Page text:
Where does fat go when you burn it?

Do you sweat it out, pee it out or what?

None of the above: The cells merely shrink, their contents ‘burned’ for fuel, and any waste from this process cleared out of your bloodstream through the usual manners: sweat, urine, etc. To the best of my knowledge, tissues once expanded or forced to grow new cells (think of the skin on a person who has lost a large amount of weight, or a woman’s abdomen after giving birth to twins or triplets) never return to their original size because the new cells are there forever.

Im finding that hard to believe given how thin the skin seems to get with some of the ‘biggest loser’ types and the like?

As in while it might retain some thickness, a fair bit of shrinkage seems to be possible?


Fat consists of long lipid chains of Carbon and Hydrogen. When burned with Oxygen, it produces CO2, H2O and energy. Both the CO2 and the H2O are exhaled.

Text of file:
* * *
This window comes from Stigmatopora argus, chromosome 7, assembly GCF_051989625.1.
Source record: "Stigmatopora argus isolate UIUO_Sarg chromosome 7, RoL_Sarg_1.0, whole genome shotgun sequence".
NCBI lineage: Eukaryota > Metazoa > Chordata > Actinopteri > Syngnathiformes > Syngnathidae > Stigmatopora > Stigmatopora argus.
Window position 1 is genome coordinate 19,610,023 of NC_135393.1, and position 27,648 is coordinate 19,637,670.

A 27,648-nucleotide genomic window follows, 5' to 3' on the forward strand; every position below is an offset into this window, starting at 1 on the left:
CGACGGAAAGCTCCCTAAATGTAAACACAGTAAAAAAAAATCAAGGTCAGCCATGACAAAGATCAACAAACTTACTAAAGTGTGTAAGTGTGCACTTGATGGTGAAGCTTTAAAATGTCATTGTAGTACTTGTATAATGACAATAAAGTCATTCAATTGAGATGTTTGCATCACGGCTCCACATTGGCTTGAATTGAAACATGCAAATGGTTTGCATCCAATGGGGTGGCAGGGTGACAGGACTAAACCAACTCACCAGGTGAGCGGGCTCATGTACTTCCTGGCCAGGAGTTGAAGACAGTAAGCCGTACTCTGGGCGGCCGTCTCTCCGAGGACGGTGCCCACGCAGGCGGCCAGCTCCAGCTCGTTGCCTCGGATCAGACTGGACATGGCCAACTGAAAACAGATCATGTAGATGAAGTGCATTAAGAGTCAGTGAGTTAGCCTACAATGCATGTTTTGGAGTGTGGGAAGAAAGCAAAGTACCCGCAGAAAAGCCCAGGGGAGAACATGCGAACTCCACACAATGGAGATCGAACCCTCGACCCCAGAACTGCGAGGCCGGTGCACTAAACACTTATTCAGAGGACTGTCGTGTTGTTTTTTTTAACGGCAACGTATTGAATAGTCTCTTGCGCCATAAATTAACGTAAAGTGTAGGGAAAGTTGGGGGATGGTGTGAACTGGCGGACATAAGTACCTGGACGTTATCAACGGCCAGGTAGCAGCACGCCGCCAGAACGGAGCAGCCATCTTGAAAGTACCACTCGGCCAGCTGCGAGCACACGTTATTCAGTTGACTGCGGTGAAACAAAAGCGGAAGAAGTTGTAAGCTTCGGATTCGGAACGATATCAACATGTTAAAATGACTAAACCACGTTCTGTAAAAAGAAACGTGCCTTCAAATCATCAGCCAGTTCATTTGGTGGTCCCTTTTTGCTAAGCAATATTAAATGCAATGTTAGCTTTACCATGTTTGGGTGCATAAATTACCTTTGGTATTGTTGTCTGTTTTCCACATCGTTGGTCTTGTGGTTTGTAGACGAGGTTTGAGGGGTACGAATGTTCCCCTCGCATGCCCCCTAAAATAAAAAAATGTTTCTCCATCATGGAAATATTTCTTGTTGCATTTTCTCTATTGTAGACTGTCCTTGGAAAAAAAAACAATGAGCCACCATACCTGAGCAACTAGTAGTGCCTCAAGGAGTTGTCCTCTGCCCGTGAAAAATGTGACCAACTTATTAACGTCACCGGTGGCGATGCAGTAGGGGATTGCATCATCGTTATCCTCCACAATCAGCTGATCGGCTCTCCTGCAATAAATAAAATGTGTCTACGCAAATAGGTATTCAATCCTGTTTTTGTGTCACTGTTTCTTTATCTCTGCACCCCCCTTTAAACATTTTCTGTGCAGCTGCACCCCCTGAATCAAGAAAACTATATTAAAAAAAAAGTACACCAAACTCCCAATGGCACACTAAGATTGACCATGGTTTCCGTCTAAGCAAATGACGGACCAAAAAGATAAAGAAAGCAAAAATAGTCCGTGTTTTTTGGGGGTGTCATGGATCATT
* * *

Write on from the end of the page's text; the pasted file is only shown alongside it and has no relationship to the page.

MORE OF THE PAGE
The H20 isn’t necessarily exhaled… it can be re-used by the body, or disposed of in the other usual ways (urination, sweat). Water produced as the end result of this sort of process is called metabolic water, though it’s no different from any other water.

Slight tangent: Camels don’t actually store bags of water in their humps. Instead, they have large masses of fatty tissue, and can live from their metabolic water alone for moderate periods of time.

A woman I used to work with explained to me that the amount of fat in the world is unchanging. She insisted that her refusal to diet saved some other woman from gaining whatever weight she lost. What a hero.

Correct. By weight, carbon makes up the greatest percentage of the fat. This is converted to CO2 and leaves the body via the lungs.

lazybratsche is correct as to the fate of metabolic water.